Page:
Remember that first blush of new love, those early days when you were still keen to learn every little thing about your sweetheart? A casual glance around the back yard revealed the emerald hue of the grass, the red of the tomato plants, the coral of the peonies all mysteriously so much sharper and more intense, as if your world had suddenly graduated to HD. The woman at the A & P checkout was actually friendly for once, even smiling when she returned your change. Even your office cubicle, previously no more than a cramped, beige, barren receptacle, seemed to brighten a little, become a source of personal pride and production.
Ah, the unblemished enthusiasm of a new relationship, when you were still willing to do almost anything to please your partner. You want to go see the movie 10,000 BC? Sure, I’d love to, I’ve always been a huge fan of big game hunting! There’s an exhibit at the Science Center on “The Demographics of Star Trek: From Vulcan to Romulin and Beyond”? Well, count me in, I’m just fascinated by the mating habits of those pointy-eared dudes! Can we spend the weekend at my buddy Alfie’s helping him rebuild his 1972 Corvette engine? You betcha! Grease and metal–two of my favorite things!
In those early days, you would never dream of facing your beloved without having showered, shaved, or styled your hair. Mascara was meticulously applied; earrings carefully chosen to complement the pattern of your (new) skirt. And forays to Victoria’s Secret became a regular occurrence, so you could invest in frilly unmentionables you likely would never have glanced at otherwise (though I’m sorry, I could just never get behind the thong craze. Or get it behind me, either, for that matter).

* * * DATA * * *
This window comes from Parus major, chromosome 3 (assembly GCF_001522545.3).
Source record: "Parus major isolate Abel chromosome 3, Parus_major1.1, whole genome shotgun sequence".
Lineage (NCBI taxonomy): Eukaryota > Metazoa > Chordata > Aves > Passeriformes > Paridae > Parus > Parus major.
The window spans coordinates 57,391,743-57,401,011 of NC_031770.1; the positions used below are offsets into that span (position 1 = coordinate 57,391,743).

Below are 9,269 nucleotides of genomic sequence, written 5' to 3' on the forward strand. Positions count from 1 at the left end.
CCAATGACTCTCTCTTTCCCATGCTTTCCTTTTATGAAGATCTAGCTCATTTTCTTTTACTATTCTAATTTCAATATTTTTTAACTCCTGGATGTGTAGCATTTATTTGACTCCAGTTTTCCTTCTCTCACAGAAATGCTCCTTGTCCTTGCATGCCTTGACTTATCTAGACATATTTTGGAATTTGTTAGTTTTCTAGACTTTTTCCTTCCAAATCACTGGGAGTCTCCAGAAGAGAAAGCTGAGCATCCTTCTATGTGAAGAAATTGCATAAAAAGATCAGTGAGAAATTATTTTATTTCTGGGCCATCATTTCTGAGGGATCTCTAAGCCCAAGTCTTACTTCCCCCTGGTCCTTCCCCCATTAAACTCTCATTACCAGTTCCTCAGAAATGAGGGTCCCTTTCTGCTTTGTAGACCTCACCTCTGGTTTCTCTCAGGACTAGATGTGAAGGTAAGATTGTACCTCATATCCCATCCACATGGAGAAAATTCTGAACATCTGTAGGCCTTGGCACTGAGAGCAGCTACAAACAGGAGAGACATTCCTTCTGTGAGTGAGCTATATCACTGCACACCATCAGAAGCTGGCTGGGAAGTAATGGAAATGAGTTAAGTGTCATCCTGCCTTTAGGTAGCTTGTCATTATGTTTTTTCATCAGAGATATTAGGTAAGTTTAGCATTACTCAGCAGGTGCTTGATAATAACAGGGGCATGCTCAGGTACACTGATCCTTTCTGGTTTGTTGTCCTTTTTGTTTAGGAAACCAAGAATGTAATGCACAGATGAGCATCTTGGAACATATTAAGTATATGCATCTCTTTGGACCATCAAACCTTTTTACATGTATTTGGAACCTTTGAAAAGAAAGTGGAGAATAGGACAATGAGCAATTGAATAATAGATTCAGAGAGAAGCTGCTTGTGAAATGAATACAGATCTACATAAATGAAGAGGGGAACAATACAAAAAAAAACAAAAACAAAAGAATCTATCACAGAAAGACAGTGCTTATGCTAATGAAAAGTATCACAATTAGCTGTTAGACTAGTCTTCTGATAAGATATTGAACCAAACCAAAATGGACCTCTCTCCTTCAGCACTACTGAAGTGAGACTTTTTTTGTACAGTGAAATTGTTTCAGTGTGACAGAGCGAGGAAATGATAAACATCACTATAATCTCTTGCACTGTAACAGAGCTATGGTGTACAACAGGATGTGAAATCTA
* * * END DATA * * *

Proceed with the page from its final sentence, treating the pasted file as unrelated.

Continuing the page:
Eventually, of course, you both relax and become accustomed to being together. Really, why bother with contacts the minute you leap out of bed, if you’re just reading the paper in your flannel robe at the kitchen table sipping coffee? And this old Counting Crows T-shirt is so much more comfy than those slippery, frilly babydolls, isn’t it? And let’s face it, cotton briefs just feel better under jeans. It’s the weekend–does it really matter if you walk the dogs in sweats and runners, or if you postpone that shower until after you’ve finished your gardening? You’re just going to sweat again, anyway.
Well, during those first starry-eyed few months of our relationship, before we both abandoned the faςade for good, the HH was still making an attempt to impress me. Um, let me rephrase that; it was probably more like during the first month or so that the HH was occasionally trying to impress me. Okay, maybe not a whole month. All right, fine; it was only once. But that one time was very impressive.
You see, the HH’s notion of “impressing me,” like his notion of everything else, was atypical. He isn’t one for flowers (which he has bought for me a total of two times in our 13 years together); or for giving me chocolates (twice); or jewelry (once). No, the HH’s concept of “how to impress a gal” was to cook for me. And, also characteristic of the HH, he went all out, planning a four-course dinner for me–and six guests.
I won’t get into the details, but suffice it to say that the “only” place he could buy his meat (this was during my physician-ordered “return to meat” phase, during my first candida cleanse; I’m smarter now) was the most expensive market in the city, and since he didn’t own any kitchen utensils or equipment, he bought them there, too, and since the recipe required a very expensive, French, red wine, he picked that up as well, and. . . 11 hours and a full week’s paycheck later, eight of us enjoyed a massive feast and hugely successful party that carried on until the single-digit hours of the morning.
The HH has never cooked since.